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Leah Still, Daughter of NFL’s Devon Still, Hits Cancer-Free Milestone

She was diagnosed with stage 4 neuroblastoma in 2014.

Five years ago Leah Still, the daughter of former Cincinnati Bengal player Devon Still, was the heartbreaking face of childhood cancer when she was diagnosed with stage 4 neuroblastoma in 2014 at four-years-old.  

But now, the defensive tackle is celebrating that his daughter Leah has marked an important milestone of being five years cancer-free after. At the time, Leah was reportedly given a 50-50 chance to survive as her father was working to earn a spot on the Cincinnati Bengals roster.

Still told TODAY, that after a child reaches the five-year marker in their battle with cancer, the probability of it returning to the body is slim to none. “This is huge for us because when you have a child that’s battling cancer you’re basically holding your breath until you reach this point.” 

During her battle with cancer, Leah helped raise more than a million dollars for cancer research and won a 2015 ESPY Award for Perseverance.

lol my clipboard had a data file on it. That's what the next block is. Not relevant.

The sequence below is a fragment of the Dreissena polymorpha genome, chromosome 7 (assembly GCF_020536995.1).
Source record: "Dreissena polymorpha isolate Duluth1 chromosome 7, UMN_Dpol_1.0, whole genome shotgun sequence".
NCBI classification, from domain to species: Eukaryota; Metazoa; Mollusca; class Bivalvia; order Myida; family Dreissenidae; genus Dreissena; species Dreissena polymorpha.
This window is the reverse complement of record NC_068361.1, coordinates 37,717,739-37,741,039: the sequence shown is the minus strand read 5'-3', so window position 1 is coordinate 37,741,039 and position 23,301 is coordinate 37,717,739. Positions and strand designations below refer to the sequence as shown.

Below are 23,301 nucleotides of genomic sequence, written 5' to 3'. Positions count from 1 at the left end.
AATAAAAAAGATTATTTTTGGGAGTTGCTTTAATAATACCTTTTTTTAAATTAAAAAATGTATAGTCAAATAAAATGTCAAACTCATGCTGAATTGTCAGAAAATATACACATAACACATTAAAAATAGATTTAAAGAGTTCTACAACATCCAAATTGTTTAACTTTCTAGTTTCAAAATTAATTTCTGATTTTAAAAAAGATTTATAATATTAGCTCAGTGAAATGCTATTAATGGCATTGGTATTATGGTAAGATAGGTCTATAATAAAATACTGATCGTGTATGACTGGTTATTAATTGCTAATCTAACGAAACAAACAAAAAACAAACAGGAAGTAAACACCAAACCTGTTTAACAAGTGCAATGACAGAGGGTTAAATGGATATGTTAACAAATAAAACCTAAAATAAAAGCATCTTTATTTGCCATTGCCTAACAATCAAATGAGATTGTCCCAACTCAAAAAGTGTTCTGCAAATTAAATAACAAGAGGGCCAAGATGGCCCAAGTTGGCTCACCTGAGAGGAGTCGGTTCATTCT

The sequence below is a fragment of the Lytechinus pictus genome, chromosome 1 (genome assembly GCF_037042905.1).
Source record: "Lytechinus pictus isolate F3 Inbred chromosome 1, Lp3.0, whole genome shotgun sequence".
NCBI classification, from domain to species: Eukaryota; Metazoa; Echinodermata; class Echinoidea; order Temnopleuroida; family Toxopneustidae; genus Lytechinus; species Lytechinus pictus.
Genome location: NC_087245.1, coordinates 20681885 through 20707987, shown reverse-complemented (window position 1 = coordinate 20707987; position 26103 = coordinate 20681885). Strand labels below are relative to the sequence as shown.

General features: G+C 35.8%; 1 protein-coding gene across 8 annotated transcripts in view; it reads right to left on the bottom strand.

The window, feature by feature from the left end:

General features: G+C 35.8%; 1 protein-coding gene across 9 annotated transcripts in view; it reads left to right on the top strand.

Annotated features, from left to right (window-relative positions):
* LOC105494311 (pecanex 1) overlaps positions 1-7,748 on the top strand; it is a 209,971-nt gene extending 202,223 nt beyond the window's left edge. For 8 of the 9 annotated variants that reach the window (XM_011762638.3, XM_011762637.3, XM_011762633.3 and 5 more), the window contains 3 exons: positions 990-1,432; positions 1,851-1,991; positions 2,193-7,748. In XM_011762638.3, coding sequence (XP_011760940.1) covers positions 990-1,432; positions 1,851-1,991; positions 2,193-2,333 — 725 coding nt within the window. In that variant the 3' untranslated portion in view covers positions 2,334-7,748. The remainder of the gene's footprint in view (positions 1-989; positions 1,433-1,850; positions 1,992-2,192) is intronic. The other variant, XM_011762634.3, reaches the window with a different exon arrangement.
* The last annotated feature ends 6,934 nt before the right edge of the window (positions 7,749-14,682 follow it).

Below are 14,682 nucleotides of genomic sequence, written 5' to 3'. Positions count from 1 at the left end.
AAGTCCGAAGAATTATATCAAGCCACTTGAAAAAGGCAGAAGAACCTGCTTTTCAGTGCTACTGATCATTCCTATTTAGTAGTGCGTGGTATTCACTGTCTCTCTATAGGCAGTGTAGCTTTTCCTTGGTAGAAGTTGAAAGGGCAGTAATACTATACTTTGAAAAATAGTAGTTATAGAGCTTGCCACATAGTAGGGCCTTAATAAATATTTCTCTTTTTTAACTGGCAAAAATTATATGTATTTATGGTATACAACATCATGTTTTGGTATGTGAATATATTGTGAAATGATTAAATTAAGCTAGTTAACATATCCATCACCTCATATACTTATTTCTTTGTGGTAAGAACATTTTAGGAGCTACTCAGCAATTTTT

“That smile you make when you know you did it!” he captioned in an uploaded Instagram post. “Against all odds you beat cancer!” 

Unable to celebrate the significant turning point with all of her family in Houston due to the quarantining guidelines in the efforts to flatten the curve in the midst of the coronavirus pandemic Leah still found a way to recognize her special year. 

“We’re gonna eat cake and ice cream and pull an all-nighter and watch movies,” Leah told the outlet. 

Still and his wife Asha created the Still Strong Foundation to give families another option to receive help while their child is treated for cancer. The once NFL athlete feels that the significance of their foundation is more important as the coronavirus pandemic continues to grow. The foundation launched the 5 for 5 campaign on Wednesday (March 25) to celebrate Leah’s five years of remission by donating $5 and tagging five friends to raise money for medical bills or job loss. 

"A lot of people don't know COVID-19 is impacting kids battling cancer," Still said. "If they catch this virus, they can die. There's a lot of families struggling right now with not being able to go to work due to the virus and dealing with other issues, and we just want to be able to help them out."

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